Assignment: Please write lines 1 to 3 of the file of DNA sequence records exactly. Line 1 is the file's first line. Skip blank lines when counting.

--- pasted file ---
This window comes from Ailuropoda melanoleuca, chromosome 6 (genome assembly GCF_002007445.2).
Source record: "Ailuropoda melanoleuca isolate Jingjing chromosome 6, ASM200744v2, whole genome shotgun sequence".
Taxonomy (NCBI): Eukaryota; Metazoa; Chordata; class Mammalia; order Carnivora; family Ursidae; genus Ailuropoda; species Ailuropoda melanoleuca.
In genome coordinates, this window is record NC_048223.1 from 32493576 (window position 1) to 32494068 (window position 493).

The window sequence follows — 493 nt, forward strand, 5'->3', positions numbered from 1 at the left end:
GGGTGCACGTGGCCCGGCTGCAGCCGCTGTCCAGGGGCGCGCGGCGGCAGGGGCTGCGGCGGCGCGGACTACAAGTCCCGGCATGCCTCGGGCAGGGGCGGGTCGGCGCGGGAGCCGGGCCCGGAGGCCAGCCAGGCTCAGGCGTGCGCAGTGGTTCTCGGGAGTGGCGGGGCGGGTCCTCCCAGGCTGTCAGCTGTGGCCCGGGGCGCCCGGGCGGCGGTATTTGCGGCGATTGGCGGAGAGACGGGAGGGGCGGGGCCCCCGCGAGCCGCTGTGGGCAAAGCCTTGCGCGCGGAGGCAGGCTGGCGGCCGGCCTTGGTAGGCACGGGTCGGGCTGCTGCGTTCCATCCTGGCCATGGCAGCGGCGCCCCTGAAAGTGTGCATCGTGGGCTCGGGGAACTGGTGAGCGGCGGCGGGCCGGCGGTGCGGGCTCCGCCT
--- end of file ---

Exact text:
This window comes from Ailuropoda melanoleuca, chromosome 6 (genome assembly GCF_002007445.2).
Source record: "Ailuropoda melanoleuca isolate Jingjing chromosome 6, ASM200744v2, whole genome shotgun sequence".
Taxonomy (NCBI): Eukaryota; Metazoa; Chordata; class Mammalia; order Carnivora; family Ursidae; genus Ailuropoda; species Ailuropoda melanoleuca.